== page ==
FTI: The proof load capacity of nuts and the ultimate tensile strength of screws and bolts can be found in the various fastener standards, including those published by the American Society of Testing & Materials (ASTM), the Society of Automotive Engineers (SAE), and the International Standards Organization (ISO).
What style of nut is used with structural bolts?
JG: Heavy hex nuts are used with structural bolts.
FTI: Heavy hex nuts are slightly larger and thicker than standard finished hex nuts. There are several grades and the heavy pattern is typically used with a large diameter and high-strength bolts.
What is the difference between Type 1 and Type 3 structural bolts?
JG: Type 1 structural fasteners are made from carbon or carbon alloy steels and require coating and/or painting to avoid rusting. Type 3 structural fasteners are made from “weathering steel,” which oxidizes to a point and then stops — eliminating the need to apply a coating or paint to avoid rusting.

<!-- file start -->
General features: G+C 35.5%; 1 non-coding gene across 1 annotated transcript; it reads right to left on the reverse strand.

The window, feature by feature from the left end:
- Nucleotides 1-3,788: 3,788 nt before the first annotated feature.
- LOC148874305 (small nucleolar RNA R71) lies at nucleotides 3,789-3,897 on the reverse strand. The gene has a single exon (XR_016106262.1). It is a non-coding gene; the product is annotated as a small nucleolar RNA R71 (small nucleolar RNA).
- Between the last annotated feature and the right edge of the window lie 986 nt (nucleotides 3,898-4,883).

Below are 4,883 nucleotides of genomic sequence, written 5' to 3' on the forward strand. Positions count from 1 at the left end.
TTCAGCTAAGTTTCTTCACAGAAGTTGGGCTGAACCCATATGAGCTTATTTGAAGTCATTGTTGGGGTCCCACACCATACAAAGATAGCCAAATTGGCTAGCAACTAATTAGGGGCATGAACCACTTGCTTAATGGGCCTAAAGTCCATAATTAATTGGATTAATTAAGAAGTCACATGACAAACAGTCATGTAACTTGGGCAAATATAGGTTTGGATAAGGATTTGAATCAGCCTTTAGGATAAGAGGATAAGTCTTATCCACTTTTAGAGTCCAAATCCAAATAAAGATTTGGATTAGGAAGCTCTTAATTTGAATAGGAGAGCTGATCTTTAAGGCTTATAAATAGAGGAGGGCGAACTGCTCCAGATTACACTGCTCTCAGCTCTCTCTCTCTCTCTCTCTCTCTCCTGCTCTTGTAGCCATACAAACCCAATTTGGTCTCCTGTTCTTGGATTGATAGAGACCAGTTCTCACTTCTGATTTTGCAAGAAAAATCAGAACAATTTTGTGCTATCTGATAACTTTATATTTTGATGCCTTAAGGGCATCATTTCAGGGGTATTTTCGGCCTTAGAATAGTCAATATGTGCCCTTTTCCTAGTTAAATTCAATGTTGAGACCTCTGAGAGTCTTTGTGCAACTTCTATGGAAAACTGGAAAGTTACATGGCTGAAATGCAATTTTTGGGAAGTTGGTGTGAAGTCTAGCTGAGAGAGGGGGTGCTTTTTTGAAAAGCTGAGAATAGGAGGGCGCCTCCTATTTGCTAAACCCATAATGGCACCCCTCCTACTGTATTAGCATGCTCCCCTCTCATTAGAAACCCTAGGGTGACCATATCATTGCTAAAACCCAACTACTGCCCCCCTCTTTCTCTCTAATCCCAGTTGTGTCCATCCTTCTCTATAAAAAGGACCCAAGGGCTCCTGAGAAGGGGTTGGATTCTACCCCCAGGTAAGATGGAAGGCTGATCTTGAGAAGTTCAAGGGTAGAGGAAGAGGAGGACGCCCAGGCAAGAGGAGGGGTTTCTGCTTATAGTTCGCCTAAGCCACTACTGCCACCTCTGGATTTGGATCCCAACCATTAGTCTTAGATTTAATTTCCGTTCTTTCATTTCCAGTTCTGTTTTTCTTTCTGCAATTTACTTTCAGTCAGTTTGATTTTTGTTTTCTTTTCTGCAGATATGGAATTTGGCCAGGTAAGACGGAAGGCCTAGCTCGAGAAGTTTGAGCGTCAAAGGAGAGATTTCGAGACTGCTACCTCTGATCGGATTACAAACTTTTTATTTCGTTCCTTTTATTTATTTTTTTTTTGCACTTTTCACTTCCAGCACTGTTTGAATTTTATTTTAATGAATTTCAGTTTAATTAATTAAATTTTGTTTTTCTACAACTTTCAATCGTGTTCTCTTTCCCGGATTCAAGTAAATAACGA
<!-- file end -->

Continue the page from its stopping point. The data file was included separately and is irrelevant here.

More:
What are the most common material and strengths for inch machine screws?
JG: The most common material for this type of screw is carbon steel and the most common strength of 60,000 PSI.
FTI: The American Society of Mechanical Engineers (ASME) defines machine screws as featuring a diameter of up to 0.75 inches. They can be smaller than 0.75 inches in diameter, but they cannot be larger than this size. In addition to the diameter, machine screws are characterized by uniform threading. Uniform threading means the exterior threading — the helical ridges on the outside of the screw — remain the same size from the top of the screw to the bottom.